Objectives: Our aim was to investigate the clinical outcome of patients with well-differentiated gastric, duodenal, and rectal neuroendocrine tumors after treatment with incomplete endoscopic resection due to the finding of microscopic positive resection margins (R1). Methods: This is a retrospective analysis of consecutive [...] Read more.
Objectives: Our aim was to investigate the clinical outcome of patients with well-differentiated gastric, duodenal, and rectal neuroendocrine tumors after treatment with incomplete endoscopic resection due to the finding of microscopic positive resection margins (R1). Methods: This is a retrospective analysis of consecutive patients with type 1 gastric, non-ampullary non-functioning duodenal, or rectal neuroendocrine neoplasms with positive R1 margins after endoscopic resection. The rate of tumor recurrence and progression-free survival were considered to be the study’s main endpoints. Statistical analysis was performed using MedCalc® v.17 software and a p-value of <0.05 was considered significant. A Cox proportional-hazard regression was performed to identify risk factors for disease recurrence/progression. Results: After evaluating 110 patients, a total of 58 patients were included in the final analysis (15 gastric NENs, 12 duodenal NENs, and 31 rectal NENs). After evidence of endoscopic R1 resection had been gathered, 26 patients (44.8%) underwent an endoscopic/surgical extension of the previous resection. Tumor progression (all local recurrences) occurred in five out of fifty-eight patients (8.6%) with a median PFS of 36 months. There were no tumor-related deaths. G2 grading and the gastric primary tumor site were the only features significantly associated with the risk of recurrence of the disease (HR: 11.97 [95% CI: 1.22–116.99], HR: 12.54 [95% CI: 1.28–122.24], respectively). Conclusions: Tumor progression rarely occurs in patients with microscopic positive margin excision (R1) after endoscopic resection and does not seem to affect patients’ clinical outcomes. Full article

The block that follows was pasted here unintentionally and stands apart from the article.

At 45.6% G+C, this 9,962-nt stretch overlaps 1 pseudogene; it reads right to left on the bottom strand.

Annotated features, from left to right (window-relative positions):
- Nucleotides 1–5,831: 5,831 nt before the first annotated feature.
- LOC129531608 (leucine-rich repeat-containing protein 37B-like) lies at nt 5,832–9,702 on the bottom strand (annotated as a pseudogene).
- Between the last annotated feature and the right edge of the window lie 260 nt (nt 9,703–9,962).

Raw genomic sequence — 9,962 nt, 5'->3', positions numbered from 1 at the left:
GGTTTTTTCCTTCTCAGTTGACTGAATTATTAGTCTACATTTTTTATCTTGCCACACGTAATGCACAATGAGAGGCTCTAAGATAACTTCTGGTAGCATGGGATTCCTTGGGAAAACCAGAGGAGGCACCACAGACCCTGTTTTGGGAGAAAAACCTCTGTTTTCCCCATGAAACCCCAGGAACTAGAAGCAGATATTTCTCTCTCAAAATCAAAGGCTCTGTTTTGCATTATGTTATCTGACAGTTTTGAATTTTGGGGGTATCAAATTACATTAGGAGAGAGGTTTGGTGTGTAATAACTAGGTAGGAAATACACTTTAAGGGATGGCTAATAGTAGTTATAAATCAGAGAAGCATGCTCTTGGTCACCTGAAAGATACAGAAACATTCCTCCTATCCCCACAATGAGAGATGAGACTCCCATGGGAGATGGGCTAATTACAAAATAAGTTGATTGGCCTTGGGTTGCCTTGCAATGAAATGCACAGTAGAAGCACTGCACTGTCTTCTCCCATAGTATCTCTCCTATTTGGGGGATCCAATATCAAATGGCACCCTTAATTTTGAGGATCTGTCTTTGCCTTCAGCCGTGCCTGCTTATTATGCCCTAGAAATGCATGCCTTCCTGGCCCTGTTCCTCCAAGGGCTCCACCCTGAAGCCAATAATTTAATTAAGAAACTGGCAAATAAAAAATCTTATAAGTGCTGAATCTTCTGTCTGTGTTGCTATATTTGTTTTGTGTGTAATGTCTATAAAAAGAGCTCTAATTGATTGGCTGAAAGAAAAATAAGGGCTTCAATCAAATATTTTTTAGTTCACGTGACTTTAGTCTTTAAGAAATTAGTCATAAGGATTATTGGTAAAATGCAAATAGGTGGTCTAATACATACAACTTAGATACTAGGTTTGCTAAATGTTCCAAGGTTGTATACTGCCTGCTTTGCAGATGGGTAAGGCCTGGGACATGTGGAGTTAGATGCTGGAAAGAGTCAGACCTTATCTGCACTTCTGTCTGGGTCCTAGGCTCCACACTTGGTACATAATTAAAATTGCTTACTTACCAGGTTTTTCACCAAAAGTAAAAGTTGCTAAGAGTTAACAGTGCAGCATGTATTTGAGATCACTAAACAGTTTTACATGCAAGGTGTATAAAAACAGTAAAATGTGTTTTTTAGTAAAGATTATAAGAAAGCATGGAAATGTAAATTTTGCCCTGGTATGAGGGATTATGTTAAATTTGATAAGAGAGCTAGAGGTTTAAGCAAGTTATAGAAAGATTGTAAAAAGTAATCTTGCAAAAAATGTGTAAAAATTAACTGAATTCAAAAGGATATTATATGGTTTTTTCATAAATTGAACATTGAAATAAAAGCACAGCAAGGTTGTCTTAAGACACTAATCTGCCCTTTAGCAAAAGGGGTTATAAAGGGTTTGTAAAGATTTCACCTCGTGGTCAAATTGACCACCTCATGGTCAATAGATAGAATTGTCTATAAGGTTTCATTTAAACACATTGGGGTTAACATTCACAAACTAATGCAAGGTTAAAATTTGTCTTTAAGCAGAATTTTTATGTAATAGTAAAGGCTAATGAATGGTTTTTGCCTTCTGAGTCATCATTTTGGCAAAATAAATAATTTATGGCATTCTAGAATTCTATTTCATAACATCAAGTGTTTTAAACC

(This article belongs to the Special Issue Neuroendocrine Tumors: Etiology, Diagnosis, and Therapy—Volume II)
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10 pages, 1278 KiB  
Systematic Review
Endoscopic Resection for Duodenal Neuroendocrine Neoplasms between 10 and 20 mm—A Systematic Review and Meta-Analysis